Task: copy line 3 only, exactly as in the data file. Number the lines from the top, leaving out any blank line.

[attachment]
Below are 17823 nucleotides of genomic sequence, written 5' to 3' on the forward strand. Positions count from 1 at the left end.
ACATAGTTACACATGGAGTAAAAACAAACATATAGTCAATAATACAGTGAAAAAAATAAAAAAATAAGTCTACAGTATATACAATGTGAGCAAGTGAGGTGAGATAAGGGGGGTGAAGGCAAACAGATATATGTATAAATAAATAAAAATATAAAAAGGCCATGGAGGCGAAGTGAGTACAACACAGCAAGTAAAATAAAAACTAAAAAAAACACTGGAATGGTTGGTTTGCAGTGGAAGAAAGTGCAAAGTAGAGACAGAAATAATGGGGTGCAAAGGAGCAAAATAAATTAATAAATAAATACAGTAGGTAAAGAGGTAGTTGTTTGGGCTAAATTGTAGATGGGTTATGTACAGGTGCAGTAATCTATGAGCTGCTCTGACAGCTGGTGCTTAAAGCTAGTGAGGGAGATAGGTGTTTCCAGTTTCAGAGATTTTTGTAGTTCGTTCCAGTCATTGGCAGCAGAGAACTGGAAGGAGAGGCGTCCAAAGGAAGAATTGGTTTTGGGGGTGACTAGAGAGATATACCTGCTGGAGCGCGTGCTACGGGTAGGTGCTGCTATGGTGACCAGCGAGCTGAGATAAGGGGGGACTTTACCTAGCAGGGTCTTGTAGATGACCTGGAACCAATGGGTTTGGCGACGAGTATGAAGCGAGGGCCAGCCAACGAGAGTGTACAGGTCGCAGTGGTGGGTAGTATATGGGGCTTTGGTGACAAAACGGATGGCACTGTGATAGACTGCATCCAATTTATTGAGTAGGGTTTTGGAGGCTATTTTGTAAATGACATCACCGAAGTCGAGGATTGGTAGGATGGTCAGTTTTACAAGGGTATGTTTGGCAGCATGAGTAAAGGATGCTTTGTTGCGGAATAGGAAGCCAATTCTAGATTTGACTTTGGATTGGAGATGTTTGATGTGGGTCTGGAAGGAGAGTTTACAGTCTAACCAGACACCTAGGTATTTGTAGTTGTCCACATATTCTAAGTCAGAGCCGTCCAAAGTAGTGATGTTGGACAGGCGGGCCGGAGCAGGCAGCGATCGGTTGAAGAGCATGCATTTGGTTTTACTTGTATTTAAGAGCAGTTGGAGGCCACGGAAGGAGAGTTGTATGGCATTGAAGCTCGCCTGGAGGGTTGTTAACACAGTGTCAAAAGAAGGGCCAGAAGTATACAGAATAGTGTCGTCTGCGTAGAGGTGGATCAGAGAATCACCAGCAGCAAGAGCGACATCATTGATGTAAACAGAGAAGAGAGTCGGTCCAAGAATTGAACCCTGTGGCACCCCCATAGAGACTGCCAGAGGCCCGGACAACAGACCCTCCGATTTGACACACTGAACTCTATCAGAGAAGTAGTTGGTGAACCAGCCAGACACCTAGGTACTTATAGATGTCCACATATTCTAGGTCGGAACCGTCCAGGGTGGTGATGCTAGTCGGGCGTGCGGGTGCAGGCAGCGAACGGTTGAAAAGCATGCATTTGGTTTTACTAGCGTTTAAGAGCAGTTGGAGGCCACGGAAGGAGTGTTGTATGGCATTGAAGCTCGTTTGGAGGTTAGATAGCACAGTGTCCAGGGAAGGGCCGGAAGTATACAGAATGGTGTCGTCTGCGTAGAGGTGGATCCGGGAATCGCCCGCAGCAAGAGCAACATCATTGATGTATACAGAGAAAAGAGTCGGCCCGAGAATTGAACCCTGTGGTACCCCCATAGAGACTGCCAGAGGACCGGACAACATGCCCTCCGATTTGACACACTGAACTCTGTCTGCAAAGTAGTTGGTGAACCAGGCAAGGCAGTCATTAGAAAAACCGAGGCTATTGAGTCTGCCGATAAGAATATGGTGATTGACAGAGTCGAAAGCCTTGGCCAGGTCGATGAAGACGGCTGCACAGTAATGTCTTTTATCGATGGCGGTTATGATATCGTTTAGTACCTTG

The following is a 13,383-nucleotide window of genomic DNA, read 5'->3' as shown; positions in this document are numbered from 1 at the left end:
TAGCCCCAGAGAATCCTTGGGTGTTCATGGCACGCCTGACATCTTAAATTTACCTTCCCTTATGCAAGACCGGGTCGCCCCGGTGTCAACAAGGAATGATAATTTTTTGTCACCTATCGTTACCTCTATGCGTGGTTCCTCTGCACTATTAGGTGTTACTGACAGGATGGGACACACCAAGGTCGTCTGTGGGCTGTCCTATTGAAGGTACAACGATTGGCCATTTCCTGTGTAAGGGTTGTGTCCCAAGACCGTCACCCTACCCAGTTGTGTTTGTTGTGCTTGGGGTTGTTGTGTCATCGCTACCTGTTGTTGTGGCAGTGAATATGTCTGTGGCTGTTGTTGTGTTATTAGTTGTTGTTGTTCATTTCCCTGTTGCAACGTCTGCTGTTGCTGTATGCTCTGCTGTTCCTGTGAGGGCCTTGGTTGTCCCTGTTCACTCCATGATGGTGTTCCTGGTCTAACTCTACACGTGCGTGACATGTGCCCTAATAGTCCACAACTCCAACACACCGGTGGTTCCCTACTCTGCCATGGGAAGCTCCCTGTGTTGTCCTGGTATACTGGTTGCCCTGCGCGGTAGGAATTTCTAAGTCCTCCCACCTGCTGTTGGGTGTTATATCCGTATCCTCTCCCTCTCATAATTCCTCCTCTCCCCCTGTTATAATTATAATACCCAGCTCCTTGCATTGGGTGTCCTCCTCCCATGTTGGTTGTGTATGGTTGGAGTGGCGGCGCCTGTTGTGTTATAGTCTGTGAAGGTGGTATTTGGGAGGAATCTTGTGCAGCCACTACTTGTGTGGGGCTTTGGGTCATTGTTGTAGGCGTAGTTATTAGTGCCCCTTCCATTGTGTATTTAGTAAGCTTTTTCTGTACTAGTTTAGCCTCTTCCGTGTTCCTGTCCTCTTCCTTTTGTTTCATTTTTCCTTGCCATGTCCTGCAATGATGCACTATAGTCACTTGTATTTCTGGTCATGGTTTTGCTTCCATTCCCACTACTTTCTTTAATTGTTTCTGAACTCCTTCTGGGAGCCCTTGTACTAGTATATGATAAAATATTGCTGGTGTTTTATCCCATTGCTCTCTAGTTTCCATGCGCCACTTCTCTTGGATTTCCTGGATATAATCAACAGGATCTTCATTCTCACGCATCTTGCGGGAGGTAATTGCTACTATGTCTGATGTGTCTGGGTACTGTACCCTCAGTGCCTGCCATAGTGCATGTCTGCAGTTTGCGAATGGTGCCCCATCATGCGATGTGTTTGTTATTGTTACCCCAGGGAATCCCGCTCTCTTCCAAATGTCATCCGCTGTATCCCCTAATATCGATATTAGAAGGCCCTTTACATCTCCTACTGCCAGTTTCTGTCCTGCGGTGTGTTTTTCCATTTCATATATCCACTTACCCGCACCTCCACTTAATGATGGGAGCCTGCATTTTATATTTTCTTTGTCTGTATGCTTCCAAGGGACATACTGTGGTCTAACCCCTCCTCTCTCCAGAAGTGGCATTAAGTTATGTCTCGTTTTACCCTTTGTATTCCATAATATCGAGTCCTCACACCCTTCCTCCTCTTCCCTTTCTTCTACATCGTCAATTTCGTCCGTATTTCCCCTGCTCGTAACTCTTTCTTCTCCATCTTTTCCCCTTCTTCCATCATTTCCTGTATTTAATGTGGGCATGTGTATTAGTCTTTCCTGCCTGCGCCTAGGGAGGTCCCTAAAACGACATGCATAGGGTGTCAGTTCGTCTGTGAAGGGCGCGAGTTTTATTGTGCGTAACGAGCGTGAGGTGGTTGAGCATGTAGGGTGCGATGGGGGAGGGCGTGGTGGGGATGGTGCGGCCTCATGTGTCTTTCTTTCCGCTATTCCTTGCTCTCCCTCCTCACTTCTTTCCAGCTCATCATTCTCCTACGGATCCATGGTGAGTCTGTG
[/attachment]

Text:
The following is a 13,383-nucleotide window of genomic DNA, read 5'->3' as shown; positions in this document are numbered from 1 at the left end: